BY: The Exoneration Project

Illinois’s Slow (Non-existent) Response to Error & Scandal

Here we go again.

The federal government is due to release a report concluding that bite mark comparison is junk science and totally unreliable. This report comes more than a year after the FBI formally acknowledged that its “scientists” systematically gave flawed testimony regarding hair comparison analysis in trials all over the country. And that acknowledgment came six years after the federal government’s 2009 report that questioned the reliability of all sorts of forensic “science” disciplines, including bite marks, hair comparison, toolmark analysis, ballistics, and others.

What has Illinois’s collective response to these systemic errors and scandals?

shrug.

I just don’t get it. How can our state law enforcement leaders learn of these errors and not feel compelled to examine cases of individuals still in prison based on this flawed evidence? Individual post-conviction litigators can only do some much – we take cases as they come to us, and try and identify the bad cases one-by-one. But surely state law enforcement agencies have the ability and records to audit cases that relied on this type of flawed evidence. Isn’t there a moral and ethical obligation to do so, knowing that an unknown amount of individuals may be rotting in prison based on evidence now acknowledged to be unreliable?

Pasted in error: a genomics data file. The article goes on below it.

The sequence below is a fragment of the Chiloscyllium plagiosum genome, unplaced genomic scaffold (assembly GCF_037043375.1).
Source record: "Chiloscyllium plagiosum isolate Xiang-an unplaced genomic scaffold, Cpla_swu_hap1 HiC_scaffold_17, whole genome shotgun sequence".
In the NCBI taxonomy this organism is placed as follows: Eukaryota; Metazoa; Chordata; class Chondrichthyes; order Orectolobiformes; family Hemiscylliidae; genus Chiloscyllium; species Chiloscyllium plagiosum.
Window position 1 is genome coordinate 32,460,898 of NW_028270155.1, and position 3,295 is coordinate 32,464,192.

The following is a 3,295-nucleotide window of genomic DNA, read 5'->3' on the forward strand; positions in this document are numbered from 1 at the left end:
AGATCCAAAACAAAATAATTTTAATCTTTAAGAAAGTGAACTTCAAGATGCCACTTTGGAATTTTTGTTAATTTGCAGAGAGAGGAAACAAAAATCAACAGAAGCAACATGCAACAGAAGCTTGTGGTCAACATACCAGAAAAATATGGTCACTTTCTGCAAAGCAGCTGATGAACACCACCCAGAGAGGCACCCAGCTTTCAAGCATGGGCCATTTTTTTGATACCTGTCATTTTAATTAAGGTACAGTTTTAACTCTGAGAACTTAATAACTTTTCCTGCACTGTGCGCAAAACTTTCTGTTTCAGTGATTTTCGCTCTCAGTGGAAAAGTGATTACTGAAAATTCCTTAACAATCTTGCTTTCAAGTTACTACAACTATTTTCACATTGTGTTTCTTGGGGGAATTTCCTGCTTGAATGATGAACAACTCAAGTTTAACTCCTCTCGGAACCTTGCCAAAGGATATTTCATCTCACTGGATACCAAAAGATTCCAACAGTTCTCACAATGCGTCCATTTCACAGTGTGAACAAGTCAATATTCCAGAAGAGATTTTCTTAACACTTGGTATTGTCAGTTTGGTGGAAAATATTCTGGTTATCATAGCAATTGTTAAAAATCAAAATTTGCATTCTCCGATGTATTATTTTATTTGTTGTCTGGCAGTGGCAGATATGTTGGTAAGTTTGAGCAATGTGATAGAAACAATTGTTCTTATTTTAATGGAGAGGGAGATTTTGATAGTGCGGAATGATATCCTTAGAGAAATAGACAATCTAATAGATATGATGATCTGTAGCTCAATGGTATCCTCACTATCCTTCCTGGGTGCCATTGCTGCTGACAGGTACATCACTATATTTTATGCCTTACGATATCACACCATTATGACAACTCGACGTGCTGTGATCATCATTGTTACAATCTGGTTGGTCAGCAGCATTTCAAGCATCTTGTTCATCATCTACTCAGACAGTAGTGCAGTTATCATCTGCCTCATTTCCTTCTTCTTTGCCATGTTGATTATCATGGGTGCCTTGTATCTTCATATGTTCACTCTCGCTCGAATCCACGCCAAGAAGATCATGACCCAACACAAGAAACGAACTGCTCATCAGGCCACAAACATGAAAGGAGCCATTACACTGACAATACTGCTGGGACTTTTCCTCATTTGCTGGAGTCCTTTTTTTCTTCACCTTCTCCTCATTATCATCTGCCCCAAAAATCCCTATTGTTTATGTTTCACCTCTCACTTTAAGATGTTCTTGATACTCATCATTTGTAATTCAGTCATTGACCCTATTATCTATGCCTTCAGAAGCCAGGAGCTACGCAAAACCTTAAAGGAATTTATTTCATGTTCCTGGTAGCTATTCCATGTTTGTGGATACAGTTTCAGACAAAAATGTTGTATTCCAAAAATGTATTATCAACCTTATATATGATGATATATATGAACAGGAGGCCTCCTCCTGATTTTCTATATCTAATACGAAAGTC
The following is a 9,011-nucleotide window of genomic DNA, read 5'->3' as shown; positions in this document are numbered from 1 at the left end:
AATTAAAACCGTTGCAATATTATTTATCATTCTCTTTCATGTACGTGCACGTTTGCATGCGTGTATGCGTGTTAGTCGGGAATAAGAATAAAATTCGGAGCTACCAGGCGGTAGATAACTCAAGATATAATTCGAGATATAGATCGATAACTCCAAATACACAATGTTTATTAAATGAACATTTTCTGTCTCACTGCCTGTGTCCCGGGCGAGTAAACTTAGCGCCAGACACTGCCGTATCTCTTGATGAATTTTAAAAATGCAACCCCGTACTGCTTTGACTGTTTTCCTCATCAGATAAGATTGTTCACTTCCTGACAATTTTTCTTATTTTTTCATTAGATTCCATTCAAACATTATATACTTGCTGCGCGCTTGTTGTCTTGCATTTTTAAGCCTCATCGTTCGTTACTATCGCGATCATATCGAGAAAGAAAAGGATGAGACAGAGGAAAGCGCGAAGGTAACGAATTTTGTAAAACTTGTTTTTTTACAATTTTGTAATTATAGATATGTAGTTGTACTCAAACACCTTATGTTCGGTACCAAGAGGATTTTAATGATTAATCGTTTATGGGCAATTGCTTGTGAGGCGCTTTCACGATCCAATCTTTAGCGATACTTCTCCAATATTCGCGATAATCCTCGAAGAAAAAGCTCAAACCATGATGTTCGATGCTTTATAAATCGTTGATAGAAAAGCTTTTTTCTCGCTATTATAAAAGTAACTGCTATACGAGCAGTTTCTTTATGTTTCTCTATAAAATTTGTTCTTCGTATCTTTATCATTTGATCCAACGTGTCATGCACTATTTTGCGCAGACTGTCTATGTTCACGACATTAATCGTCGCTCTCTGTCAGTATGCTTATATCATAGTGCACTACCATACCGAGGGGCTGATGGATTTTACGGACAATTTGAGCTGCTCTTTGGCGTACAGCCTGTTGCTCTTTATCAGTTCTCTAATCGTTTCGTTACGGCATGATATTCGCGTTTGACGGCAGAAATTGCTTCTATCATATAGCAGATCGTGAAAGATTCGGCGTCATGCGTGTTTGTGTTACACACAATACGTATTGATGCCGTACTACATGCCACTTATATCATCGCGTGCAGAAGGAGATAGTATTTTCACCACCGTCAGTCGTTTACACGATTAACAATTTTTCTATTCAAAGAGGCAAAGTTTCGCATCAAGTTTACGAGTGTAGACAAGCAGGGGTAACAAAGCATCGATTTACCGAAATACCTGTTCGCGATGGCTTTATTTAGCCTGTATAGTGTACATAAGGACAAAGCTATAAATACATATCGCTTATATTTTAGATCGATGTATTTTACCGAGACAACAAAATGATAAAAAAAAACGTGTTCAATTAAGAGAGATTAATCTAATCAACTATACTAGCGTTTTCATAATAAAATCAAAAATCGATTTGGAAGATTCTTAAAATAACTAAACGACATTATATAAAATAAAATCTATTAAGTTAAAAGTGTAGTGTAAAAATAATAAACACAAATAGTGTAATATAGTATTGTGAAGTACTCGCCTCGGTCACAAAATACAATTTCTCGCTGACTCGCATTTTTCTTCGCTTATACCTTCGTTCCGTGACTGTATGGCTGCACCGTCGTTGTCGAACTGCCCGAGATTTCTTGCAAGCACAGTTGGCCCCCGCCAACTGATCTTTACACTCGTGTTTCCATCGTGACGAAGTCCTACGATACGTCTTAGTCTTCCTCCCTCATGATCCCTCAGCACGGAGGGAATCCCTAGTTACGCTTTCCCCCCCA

Is auditing these cases a big job? Sure it is a big job. But guess what…when you run for county prosecutor, or you reach the highest levels of the Attorney General’s Office, you have committed yourself to taking on big jobs. These positions come with obligations. And in my mind, those obligations start with making sure people are in prison based on reliable evidence.

So Attorney General Lisa Madigan: How about issuing a press release and posting a public notice on your website announcing that convicted defendants can write to you if they believe they were convicted based upon flawed hair or bite mark comparison testimony? Or better yet, post the notices in prisons across the state.

These do not seem like overly onerous steps to take. And it is simply the right thing to do.